Professional Writing in Hyundai Motor Manufacturing Alabama

 

Daniel Kim

Job Openings for Professional Writing Graduates

IMG_1Graduating with an English (Professional Writing) degree has inherent implications to limited career paths. Contrary to the popular belief however, there are increasing demands for professional writers in a wide variant of industries. The ability to communicate effectively, organize events/launchings, and comprehend complex textual information are all necessary skills within a given industry. Hyundai Motor Manufacturing Alabama (HMMA) is no exception. Since their grand opening of a $1.7 billion manufacturing plant in Montgomery, AL (2002), the Korean motor company, along with its respective 72 supplier companies, provides more than 8,000 jobs to Alabama residents- among which, P.W. graduates are in high-demand!

Hope on Wheels

Aside from engineers and technicians who are involved with the manufacturing process of the vehicles, HMMA is involved with more than 20 community organizations under their effort Hope on Wheels. Hyundai’s Hope on Wheels is a special initiative to fight children’s cancer by funding medical research and hospitals across the country. Because the company works with many of the American organizations, such as NAACP, American Red Cross, American Cancer Society, etc., recruiting individuals with strong literacy skills to adequately plan and collaborate with other organizations is an essential part of their mission’s success. Writing newsletters, coordinating special events (for children), updating/designing websites, and writing for donations are some of the fundamental tasks that are required of the professional writers. For more information, visit Hyundai Hope on Wheels.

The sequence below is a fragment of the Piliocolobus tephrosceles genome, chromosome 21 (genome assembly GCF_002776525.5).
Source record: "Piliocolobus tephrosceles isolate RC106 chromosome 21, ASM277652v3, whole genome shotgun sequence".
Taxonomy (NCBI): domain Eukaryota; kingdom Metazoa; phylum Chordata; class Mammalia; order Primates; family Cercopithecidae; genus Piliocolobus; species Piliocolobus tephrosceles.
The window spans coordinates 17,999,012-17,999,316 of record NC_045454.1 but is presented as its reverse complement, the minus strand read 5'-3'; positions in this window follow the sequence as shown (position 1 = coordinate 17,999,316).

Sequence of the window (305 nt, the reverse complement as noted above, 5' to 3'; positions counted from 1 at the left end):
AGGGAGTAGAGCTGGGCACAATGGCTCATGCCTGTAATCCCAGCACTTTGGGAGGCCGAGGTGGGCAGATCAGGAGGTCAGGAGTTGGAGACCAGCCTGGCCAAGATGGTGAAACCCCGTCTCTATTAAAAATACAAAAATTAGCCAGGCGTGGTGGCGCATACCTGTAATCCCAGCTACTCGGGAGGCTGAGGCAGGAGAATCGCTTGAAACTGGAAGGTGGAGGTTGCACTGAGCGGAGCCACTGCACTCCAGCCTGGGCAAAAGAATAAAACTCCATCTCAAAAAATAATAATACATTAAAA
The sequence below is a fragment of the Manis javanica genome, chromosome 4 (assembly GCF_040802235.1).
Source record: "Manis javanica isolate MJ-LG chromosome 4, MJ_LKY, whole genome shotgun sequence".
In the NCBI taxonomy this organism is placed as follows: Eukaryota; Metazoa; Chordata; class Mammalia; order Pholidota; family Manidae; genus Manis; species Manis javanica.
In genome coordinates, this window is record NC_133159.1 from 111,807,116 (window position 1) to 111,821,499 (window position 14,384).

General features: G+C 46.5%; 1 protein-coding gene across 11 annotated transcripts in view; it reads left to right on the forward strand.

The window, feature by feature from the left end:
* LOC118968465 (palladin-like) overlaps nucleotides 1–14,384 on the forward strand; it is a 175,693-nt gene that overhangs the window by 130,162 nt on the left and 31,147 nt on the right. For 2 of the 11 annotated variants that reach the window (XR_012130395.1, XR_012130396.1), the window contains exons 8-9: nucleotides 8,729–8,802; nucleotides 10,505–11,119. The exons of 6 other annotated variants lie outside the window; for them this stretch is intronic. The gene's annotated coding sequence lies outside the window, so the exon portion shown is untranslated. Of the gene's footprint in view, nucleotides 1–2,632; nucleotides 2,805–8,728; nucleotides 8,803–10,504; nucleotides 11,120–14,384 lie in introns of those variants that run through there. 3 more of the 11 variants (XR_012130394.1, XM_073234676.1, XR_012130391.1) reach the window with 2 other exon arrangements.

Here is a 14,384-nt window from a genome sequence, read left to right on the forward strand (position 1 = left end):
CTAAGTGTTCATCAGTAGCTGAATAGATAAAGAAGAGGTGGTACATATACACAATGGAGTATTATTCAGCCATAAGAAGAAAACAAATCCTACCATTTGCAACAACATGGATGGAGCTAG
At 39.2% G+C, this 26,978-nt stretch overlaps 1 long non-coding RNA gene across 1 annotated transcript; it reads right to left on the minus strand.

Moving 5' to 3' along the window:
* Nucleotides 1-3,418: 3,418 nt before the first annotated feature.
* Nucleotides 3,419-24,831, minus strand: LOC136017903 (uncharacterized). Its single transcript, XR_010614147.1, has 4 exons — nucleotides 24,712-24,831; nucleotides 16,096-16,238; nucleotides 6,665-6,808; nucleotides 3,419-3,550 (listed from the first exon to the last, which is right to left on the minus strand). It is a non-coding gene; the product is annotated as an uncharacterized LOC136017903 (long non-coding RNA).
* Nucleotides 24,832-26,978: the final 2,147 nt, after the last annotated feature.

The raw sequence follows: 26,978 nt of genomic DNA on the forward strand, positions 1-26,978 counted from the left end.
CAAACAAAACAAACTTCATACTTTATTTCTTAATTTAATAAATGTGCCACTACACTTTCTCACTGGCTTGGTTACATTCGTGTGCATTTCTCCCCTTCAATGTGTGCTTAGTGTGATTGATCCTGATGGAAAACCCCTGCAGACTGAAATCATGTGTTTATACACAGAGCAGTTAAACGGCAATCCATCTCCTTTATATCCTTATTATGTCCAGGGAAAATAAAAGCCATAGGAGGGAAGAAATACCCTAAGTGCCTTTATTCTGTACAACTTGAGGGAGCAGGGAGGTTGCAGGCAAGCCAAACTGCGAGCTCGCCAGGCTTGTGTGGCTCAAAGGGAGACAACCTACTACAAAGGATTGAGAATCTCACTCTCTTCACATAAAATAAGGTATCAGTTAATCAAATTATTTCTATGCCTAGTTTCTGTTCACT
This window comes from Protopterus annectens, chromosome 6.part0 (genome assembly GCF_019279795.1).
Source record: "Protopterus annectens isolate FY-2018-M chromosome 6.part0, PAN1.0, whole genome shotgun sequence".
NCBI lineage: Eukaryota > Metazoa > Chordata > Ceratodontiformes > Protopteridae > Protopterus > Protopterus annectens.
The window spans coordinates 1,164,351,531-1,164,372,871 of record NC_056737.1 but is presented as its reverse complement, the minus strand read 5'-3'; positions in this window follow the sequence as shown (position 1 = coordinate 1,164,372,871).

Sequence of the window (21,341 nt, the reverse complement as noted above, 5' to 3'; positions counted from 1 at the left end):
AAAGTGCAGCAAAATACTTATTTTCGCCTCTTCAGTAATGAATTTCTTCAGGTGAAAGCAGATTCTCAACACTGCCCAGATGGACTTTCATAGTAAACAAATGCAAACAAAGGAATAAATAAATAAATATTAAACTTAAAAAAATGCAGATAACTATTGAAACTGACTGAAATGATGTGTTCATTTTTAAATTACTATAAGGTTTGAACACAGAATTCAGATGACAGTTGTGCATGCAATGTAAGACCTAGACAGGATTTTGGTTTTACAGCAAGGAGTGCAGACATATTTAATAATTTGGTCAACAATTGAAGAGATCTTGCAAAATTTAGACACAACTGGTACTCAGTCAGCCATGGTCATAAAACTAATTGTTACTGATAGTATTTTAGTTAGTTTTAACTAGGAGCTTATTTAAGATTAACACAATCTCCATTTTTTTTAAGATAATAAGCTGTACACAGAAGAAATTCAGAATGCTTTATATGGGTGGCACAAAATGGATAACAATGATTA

Diverse Career Paths in HMMA

Aside from Hyundai’s mission to fight children’s pediatric cancer, the company offers even more diverse career options for P.W. graduates. Corporate Communications, Purchasing, Product/Corporate Planning, Administrative Services, Marketing, and Sales Operations are some of the most common titles for P.W.’s employments. For all of these positions, because daily tasks require writing summary reports based on collected information, corresponding with the media to promote company’s image, and organizing communication methods (both internally and externally), HMMA requires a minimum bachelor’s degree in English for all applicants. Furthermore, due to its extensive collaborations that are required with other organizations, being aware of the cultural trends and the city’s working environment are also important requirements for the company. P.W. majors are in a great position to start a career with HMMA! For further information, please visit Hyundai Motor Manufacturing Alabama.

Weather working towards a noble cause or working to provide safe and high-quality vehicles, UAB English graduates can contribute to our communities with HMMA!